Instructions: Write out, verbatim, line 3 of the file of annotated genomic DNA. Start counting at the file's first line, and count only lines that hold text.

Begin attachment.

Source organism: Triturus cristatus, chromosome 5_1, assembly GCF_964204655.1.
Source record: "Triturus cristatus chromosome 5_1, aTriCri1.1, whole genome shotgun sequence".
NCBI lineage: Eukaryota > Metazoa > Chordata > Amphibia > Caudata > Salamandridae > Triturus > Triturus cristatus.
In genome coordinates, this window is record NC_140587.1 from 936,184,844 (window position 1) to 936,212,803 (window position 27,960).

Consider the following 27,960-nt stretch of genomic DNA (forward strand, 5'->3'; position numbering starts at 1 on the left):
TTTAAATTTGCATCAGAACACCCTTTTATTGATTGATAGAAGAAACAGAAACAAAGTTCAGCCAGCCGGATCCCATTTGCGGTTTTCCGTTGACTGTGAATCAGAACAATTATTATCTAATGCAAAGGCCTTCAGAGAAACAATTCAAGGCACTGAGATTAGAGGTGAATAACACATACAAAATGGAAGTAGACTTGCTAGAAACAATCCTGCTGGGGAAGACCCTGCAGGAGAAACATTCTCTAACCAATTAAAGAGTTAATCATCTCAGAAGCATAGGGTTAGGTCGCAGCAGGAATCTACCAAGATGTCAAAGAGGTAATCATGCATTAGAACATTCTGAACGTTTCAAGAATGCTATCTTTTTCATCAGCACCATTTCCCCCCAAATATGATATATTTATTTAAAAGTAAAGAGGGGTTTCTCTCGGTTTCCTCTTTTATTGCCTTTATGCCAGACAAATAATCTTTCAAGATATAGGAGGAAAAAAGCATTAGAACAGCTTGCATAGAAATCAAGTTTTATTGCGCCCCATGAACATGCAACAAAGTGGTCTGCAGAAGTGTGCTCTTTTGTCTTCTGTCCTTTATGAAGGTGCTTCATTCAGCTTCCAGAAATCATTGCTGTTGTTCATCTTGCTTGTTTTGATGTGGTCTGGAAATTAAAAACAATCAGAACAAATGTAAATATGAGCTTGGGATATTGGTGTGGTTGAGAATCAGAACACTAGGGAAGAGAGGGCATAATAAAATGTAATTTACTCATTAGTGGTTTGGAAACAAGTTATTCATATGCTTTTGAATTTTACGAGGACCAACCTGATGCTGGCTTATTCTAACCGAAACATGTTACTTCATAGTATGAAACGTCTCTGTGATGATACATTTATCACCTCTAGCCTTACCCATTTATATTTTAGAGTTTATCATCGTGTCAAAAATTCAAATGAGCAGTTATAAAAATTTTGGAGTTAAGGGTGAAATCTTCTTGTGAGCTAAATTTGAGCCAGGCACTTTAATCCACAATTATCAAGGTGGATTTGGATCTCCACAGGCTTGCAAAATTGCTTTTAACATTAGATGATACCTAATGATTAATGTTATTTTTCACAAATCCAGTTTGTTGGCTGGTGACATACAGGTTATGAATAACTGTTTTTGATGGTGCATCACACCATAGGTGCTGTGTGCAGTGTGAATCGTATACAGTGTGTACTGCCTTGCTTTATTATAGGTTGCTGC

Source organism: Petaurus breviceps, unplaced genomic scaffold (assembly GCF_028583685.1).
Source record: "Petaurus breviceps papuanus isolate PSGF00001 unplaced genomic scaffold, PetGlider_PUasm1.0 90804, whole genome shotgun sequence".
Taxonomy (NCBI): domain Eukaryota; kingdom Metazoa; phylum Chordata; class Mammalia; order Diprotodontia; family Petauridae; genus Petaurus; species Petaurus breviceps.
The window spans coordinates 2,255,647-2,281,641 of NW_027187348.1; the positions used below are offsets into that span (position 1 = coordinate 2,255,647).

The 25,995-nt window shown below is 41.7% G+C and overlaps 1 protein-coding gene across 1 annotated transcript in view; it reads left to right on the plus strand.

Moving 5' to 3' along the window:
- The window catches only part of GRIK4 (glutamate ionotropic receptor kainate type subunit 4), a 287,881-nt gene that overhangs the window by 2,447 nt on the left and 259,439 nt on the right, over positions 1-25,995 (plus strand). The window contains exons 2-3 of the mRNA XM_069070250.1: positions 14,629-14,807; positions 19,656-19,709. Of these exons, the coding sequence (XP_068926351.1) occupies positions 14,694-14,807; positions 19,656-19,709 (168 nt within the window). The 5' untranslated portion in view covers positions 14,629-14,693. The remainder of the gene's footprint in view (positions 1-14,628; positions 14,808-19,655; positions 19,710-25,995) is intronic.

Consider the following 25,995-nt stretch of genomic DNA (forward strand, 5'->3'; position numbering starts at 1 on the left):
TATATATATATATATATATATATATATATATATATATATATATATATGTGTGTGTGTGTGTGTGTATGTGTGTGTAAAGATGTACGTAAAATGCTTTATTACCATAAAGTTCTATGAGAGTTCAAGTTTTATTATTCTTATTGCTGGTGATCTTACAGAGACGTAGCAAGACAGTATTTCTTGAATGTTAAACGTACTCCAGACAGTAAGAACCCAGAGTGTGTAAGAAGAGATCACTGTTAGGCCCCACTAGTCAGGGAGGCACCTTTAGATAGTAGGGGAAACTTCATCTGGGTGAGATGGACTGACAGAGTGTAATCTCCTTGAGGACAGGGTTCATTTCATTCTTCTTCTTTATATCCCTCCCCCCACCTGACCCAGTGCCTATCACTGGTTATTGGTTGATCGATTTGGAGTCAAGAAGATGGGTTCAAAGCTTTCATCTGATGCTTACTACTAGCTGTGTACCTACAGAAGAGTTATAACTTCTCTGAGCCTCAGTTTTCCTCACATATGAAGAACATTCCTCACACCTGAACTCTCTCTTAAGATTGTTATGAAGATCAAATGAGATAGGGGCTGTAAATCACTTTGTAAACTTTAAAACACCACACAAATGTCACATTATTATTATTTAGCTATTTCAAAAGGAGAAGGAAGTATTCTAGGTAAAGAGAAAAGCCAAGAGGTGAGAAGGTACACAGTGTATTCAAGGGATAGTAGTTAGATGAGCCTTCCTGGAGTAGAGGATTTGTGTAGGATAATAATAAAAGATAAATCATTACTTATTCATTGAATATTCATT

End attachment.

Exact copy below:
NCBI lineage: Eukaryota > Metazoa > Chordata > Amphibia > Caudata > Salamandridae > Triturus > Triturus cristatus.